“He strained his left hamstring running this morning, that’s why we held him out,” said Red Sox manager John Farrell. “He’s day-to-day right now … Again, it’s going to be a few days before we test him again and before we get him back into a game.”
Uehara has pitched in three games, two of which he allowed runs.
— The Red Sox appear to be shifting their approach when it comes to Matt Barnes, who allowed two runs on two hits and a walk in his one inning of work.
Instead of continuing to stretch out Barnes as a starter, the righty will get more usage over the coming days in shorter stints in order to see his potential effectiveness as a reliever.
“I wanted to take a look at him earlier in the game against more of the ‘A’ type lineups as opposed to the first couple of times out and today was the first exposure to that,” Farrell said. “We’re still taking a look at him in shorter stints right now.”
The manager added, “I thought he was amped up a little bit, in particular the first couple of curveballs he threw, it looked like he overthrew them a couple of times. And I think there was some adrenaline in there. As we shift his role and talk a little bit more about more frequent outings, he probably looks into that a little bit. There’s some legitimate competition there. But we’re not making the final decision on the roster today.”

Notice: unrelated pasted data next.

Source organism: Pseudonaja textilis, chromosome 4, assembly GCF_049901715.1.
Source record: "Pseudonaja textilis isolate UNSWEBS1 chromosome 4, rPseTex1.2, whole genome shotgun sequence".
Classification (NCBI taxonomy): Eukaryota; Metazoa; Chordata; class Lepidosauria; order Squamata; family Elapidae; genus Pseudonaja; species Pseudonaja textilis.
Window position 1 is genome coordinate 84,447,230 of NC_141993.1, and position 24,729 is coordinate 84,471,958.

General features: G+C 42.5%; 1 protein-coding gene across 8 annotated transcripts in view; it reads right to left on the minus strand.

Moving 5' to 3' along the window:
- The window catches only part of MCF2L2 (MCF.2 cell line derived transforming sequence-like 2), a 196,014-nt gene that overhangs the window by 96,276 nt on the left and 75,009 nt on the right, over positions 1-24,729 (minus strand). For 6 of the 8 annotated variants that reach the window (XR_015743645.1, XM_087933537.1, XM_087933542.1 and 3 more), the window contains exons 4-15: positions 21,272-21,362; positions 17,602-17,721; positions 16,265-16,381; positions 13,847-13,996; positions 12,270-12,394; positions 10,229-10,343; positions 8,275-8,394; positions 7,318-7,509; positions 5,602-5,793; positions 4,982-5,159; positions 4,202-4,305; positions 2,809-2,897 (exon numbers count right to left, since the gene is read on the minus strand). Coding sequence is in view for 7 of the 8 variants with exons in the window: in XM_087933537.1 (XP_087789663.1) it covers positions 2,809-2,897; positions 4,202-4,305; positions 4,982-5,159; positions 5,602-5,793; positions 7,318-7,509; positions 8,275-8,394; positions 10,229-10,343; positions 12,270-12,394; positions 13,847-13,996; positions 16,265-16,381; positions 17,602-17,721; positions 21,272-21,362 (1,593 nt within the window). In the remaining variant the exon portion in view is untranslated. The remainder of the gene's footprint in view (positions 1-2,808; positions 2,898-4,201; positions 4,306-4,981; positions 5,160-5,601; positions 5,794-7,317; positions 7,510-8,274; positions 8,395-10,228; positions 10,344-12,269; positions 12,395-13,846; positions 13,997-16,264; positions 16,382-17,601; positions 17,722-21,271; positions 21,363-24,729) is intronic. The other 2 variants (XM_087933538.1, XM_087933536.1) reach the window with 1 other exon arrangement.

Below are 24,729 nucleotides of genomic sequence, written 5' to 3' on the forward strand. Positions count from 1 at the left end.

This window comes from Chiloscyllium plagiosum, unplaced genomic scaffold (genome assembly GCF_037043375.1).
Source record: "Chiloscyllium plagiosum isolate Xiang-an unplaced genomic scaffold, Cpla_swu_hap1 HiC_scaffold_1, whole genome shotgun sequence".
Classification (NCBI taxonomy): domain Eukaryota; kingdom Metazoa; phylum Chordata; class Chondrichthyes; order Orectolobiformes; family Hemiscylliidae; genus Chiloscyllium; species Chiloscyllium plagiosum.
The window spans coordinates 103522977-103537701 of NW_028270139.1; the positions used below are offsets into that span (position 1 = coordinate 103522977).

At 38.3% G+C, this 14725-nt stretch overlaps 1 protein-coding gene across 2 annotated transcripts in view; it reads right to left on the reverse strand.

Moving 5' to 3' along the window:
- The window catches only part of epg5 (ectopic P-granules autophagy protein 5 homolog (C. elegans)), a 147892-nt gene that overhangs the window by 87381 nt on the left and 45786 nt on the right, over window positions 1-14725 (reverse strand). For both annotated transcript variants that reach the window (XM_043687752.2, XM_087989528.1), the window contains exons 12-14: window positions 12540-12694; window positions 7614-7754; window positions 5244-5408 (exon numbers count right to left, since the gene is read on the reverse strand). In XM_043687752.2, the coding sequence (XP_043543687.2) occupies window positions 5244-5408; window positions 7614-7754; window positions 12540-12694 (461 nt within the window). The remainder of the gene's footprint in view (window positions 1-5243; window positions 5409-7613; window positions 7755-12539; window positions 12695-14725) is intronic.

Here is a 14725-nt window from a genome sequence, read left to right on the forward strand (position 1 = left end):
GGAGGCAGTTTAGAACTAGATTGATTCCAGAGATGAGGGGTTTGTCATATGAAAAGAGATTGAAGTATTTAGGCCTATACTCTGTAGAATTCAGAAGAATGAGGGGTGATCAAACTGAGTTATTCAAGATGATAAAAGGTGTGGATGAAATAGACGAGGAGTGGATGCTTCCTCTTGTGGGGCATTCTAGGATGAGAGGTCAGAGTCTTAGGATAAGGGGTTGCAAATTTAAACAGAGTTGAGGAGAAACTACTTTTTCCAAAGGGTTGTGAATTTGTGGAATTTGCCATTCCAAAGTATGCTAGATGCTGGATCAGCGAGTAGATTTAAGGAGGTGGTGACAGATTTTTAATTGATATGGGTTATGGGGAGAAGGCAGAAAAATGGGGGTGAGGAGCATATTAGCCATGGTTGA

|03.17.15 at 2:02 pm ET|
FORT MYERS, Fla. — It was only for 1 1/2 seasons, but few have managed the left field wall at Fenway Park as well as Jonny Gomes.
It wasn’t by accident, and it wasn’t just because he was afforded a head start with the left field wall at JetBlue Park.
“Well, I wouldn’t call myself an ambassador by any means,” said Gomes, now an outfielder for the Braves. “I think I played that wall pretty well. But I think the cat is out of the bag that that wall is way different. From the padding to the net, the dimensions, feet-wise, are the same. I wouldn’t be in any hurry to master JetBlue’s wall for Fenway’s wall, but I guess it’s a good starting point.”